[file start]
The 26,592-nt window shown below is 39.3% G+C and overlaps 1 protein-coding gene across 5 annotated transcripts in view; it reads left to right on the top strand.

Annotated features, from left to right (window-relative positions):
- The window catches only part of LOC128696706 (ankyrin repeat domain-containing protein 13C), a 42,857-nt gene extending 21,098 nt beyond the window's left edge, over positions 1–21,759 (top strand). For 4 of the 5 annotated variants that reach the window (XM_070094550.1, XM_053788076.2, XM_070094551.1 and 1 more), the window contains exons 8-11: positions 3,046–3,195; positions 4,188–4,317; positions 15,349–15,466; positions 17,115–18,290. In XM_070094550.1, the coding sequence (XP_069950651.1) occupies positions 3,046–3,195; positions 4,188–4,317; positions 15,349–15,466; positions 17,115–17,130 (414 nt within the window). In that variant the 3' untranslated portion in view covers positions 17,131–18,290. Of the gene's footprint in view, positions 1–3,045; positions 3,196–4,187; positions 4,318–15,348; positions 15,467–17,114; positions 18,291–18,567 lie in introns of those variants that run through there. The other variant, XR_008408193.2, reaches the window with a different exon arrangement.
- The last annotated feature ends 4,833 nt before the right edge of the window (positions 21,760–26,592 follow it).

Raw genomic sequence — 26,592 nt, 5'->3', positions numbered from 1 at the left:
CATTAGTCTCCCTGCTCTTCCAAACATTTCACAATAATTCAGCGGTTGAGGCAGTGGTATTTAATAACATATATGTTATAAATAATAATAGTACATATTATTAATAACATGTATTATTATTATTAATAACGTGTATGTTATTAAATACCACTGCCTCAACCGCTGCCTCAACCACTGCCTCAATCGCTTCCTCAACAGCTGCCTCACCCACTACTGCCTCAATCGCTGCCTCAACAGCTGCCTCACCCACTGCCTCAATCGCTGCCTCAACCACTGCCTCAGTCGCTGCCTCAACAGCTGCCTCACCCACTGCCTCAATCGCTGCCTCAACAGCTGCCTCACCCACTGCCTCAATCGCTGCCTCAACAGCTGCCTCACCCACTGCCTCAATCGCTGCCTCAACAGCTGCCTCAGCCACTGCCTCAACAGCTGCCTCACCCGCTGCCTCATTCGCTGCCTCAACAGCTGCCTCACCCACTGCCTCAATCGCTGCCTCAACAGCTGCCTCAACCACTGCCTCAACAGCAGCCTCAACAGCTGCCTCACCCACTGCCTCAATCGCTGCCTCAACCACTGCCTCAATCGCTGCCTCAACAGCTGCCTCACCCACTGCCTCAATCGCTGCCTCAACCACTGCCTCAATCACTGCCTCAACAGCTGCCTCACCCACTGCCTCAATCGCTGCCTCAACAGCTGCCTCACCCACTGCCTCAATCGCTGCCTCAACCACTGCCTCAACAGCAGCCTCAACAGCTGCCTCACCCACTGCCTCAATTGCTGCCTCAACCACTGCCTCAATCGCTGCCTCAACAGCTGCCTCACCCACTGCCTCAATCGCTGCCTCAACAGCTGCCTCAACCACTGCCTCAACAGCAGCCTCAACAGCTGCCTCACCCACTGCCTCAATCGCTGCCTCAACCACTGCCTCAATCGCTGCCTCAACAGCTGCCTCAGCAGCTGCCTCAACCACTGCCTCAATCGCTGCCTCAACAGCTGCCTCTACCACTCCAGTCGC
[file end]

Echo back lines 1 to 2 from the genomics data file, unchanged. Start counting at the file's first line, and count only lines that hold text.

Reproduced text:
The 26,592-nt window shown below is 39.3% G+C and overlaps 1 protein-coding gene across 5 annotated transcripts in view; it reads left to right on the top strand.

Annotated features, from left to right (window-relative positions):